Juliana Taiwo-Obalonye, Abuja
Afraid of a possible second wave of COVID-19 pandemic in the country, the Federal Government has warned Nigerians to avoid necessary travels especially to high burden areas.
It also said the death of former President, Jerry Rawlings, from complications of the virus is a confirmation that it respects no one.
The Secretary to the Government of the Federation and chairman of Presidential Task Force (PTF), Boss Mustapha, said this at Thursday’s media briefing, while noting number of cases has been fluctuating lately, he however noted that Morocco, South Africa and Tunisia reported the highest cases in the last 24 hours. He said while South Africa now accounts for 38% of total cases on the continent, up from 50% as at September., Nigeria now ranks 6th down in Africa but it’s not the time to let guards down for a second wave.
Mustapha said: “The PTF is still monitoring situations around the World and will continue to raise the flag so that Nigerians pay adequate attention to the rising number of cases especially in high burden countries. It will particularly help in planning to or not to, embark on trips. The candid advise of the PTF still remains that non-essential trips should be totally avoided.
“Global cases crossed the 52 million mark with USA, India and Brazil accounting for 48% of all global cumulative burden. The USA has been recording over 100,000 cases daily in recent times and the rate of fatalities is increasing in the UK and other European Countries. 5 Countries (USA, Brazil, India, Mexico and UK) account for 53% (685,176) of global deaths.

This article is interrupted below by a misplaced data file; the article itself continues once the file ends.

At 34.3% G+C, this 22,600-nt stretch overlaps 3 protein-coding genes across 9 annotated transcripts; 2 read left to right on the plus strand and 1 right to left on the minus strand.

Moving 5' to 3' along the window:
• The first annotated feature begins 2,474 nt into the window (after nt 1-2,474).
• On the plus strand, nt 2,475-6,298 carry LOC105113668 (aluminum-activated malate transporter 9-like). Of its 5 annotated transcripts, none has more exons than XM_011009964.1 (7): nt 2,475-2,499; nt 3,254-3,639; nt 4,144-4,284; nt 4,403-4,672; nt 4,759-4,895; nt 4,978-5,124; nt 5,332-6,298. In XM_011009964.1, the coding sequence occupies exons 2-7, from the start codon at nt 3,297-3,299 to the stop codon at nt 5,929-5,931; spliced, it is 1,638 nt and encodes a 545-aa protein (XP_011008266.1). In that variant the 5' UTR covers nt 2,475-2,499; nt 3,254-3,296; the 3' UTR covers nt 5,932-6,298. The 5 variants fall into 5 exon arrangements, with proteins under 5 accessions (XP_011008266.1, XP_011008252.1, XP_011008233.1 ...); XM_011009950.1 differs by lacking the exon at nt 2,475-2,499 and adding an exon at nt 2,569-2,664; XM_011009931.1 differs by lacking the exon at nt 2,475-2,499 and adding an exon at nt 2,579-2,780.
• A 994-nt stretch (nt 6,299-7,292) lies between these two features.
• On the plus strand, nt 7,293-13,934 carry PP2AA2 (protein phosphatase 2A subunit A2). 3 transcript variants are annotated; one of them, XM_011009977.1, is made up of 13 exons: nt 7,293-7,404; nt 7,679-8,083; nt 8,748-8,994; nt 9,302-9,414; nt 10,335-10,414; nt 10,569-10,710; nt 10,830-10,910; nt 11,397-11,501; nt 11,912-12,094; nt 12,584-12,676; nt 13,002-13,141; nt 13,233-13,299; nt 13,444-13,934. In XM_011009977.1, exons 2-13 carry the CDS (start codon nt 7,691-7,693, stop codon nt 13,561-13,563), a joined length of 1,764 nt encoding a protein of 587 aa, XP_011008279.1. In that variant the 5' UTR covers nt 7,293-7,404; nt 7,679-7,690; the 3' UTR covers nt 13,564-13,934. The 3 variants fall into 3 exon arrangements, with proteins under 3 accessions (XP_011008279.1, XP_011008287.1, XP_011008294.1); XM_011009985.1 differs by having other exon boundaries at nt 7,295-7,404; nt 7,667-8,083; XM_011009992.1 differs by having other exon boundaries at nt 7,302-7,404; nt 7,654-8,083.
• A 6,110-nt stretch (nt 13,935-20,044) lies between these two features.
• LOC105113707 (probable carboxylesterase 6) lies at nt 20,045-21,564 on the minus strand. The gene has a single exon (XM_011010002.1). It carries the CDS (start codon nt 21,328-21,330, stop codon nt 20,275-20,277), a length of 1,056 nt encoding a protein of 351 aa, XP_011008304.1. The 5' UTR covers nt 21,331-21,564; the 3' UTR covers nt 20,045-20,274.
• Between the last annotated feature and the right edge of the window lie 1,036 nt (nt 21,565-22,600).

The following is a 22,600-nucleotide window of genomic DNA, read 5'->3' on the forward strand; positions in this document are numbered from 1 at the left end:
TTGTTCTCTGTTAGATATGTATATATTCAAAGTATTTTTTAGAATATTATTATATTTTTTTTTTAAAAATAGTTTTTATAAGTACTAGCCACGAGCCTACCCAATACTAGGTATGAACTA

“On the African Continent, Morocco, South Africa and Tunisia reported the highest cases in the last 24 hours. South Africa now accounts for 38% of total cases on the continent, up from 50% as at September. Nigeria now ranks 6th down in Africa and we don’t have to let our guards down for a second wave. The number of cases has been fluctuating lately and that is an indication that we are not out of the woods yet. The cases in Lagos where multiple infections were recorded in two schools are typical examples of the danger of reopening institutions without the required measures.
“The PTF urges Nigerians to take responsibility to keep our nation safe by adhering to all COVID-19 preventive measures. It is our collective responsibility. We must all rally round each other to stop this pandemic from destroying our lives and economy. The PTF believes strongly that now is the time to raise the tempo of not just our national response but also our preparedness for a new wave of the pandemic or any other epidemic for that matter. For example, it has been strongly observed that places of worship, gatherings and other events have dumped the use of face masks and adherence to other NPIs (non-pharmaceutical interventions).
The SGF said the PTF is still very much concerned about the mental health of survivors of the COVID 19 virus. “In this regard the PTF is following reports from researches around the world regarding the state of psychiatric health of survivors and has intensified plans for in-country response under the treatment and post-treatment regimes.
“Let me use this opportunity to urge all Nigerians to come out for regular testing. Our testing rate is very unencouraging. Mauritius has the highest tests per million (218,535) while Nigeria stands at 3,605 per million. This is grossly too low to be at a comfortable stage of defeating the pandemic considering the size of our population.
“This afternoon, we received the report of demise of the former President of Ghana, Jerry Rawlings. We commiserate with the President, Government and people of our sister country and pray for the repose of his soul. Similarly, on the 10th of November, 2020, COVID took another high-profile victim in the person of Saeb Erakat, PLO Chief Negotiator. We also commiserate with the Palestinian authority on this great loss. This will no doubt have a tremendous impact on the peace process in the Middle-East.”